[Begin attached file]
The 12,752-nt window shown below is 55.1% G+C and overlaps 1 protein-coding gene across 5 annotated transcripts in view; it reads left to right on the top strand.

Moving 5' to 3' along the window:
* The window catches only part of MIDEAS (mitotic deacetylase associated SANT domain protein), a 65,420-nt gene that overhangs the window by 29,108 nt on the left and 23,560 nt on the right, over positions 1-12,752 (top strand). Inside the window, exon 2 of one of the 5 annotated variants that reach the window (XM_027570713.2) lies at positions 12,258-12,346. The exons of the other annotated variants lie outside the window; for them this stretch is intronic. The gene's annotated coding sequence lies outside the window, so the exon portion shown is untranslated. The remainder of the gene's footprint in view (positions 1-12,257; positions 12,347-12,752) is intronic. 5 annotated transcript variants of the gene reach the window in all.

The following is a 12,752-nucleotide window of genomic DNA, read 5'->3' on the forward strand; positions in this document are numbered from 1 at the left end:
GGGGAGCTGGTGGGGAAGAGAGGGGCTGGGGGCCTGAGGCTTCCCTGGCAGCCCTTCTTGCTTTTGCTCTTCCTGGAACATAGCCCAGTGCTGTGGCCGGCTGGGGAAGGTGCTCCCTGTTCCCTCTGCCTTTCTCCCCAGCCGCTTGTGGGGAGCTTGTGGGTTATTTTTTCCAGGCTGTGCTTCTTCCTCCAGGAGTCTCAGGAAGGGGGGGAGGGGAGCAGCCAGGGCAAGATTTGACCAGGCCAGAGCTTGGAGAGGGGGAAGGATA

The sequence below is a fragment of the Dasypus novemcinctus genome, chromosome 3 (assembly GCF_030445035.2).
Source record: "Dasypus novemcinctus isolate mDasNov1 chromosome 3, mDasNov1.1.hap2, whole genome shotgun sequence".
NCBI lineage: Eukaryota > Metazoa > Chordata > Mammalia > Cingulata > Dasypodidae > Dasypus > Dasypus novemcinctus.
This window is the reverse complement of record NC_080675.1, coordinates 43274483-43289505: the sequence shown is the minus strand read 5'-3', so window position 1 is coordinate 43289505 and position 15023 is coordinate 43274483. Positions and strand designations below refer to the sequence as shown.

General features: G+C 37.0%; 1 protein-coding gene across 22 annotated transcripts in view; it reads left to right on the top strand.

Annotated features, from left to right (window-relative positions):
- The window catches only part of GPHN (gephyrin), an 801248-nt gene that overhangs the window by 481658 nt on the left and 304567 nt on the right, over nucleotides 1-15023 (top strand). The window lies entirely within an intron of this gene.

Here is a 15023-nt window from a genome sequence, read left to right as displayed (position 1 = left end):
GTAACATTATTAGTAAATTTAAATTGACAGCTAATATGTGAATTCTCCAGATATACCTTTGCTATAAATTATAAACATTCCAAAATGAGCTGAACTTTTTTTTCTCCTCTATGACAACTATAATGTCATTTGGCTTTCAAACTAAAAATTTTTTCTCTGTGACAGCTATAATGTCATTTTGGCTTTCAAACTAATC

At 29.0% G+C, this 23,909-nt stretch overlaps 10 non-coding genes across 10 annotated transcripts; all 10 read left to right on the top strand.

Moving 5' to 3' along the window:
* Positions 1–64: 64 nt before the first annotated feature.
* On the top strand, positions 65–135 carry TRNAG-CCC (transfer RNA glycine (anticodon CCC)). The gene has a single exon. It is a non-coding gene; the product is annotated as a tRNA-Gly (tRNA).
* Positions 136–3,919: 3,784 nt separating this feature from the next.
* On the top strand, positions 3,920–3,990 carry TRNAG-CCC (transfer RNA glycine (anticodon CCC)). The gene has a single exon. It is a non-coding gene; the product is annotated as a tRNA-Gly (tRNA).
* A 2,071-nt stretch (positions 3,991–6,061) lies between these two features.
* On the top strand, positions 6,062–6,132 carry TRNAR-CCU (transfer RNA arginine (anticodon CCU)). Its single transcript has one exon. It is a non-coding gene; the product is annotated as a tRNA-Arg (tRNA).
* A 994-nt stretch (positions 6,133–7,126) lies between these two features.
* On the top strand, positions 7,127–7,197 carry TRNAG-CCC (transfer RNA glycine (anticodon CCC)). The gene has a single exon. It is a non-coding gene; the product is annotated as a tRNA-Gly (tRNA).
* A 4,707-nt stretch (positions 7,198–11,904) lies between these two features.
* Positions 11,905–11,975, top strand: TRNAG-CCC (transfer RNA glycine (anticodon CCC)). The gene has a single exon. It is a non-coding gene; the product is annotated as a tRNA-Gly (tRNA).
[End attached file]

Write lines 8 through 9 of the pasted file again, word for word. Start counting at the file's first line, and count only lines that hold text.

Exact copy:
NCBI lineage: Eukaryota > Metazoa > Chordata > Mammalia > Cingulata > Dasypodidae > Dasypus > Dasypus novemcinctus.
This window is the reverse complement of record NC_080675.1, coordinates 43274483-43289505: the sequence shown is the minus strand read 5'-3', so window position 1 is coordinate 43289505 and position 15023 is coordinate 43274483. Positions and strand designations below refer to the sequence as shown.